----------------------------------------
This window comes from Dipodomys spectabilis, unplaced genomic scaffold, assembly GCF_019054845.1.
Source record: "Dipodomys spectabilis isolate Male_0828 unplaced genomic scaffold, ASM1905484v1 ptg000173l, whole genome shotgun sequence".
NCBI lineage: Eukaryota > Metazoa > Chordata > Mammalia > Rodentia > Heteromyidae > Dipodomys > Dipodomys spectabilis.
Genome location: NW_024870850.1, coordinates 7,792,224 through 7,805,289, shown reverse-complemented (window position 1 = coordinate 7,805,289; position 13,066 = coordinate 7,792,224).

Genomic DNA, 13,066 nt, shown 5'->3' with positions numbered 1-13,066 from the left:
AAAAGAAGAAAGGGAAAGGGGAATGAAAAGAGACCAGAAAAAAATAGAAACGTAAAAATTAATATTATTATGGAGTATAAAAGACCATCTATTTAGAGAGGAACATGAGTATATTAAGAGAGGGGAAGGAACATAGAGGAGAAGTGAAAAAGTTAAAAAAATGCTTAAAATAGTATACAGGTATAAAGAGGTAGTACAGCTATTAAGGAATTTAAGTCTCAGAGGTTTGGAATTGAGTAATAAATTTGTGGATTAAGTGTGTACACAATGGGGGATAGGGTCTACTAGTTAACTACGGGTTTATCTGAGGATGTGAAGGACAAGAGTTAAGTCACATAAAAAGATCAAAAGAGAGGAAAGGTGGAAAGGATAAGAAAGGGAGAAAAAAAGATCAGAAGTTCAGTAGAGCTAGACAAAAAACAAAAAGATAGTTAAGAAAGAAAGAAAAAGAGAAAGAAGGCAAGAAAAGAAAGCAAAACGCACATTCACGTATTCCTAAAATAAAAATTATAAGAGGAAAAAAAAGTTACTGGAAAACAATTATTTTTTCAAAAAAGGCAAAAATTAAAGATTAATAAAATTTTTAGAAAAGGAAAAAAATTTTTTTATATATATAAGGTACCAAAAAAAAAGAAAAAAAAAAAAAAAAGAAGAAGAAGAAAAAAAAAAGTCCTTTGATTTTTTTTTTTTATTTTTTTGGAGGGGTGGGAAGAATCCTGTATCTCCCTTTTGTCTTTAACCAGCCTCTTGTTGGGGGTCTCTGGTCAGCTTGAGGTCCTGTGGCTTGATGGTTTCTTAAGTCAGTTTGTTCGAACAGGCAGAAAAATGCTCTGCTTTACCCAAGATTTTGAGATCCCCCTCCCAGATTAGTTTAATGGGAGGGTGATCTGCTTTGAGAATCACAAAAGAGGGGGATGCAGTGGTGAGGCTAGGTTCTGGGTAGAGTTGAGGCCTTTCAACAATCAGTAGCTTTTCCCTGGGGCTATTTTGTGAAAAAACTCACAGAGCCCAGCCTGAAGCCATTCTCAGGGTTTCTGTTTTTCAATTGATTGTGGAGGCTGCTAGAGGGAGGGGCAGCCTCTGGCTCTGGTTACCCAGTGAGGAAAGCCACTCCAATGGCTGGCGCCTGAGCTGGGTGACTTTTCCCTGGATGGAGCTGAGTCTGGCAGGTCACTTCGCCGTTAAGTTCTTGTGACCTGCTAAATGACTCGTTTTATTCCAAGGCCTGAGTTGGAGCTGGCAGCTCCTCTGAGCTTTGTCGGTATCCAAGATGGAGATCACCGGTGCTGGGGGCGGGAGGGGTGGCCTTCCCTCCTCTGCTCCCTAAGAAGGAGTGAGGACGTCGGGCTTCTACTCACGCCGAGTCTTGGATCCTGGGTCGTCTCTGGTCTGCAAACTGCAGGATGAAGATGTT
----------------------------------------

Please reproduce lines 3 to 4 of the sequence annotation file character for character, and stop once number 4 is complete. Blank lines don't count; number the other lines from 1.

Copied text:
NCBI lineage: Eukaryota > Metazoa > Chordata > Mammalia > Rodentia > Heteromyidae > Dipodomys > Dipodomys spectabilis.
Genome location: NW_024870850.1, coordinates 7,792,224 through 7,805,289, shown reverse-complemented (window position 1 = coordinate 7,805,289; position 13,066 = coordinate 7,792,224).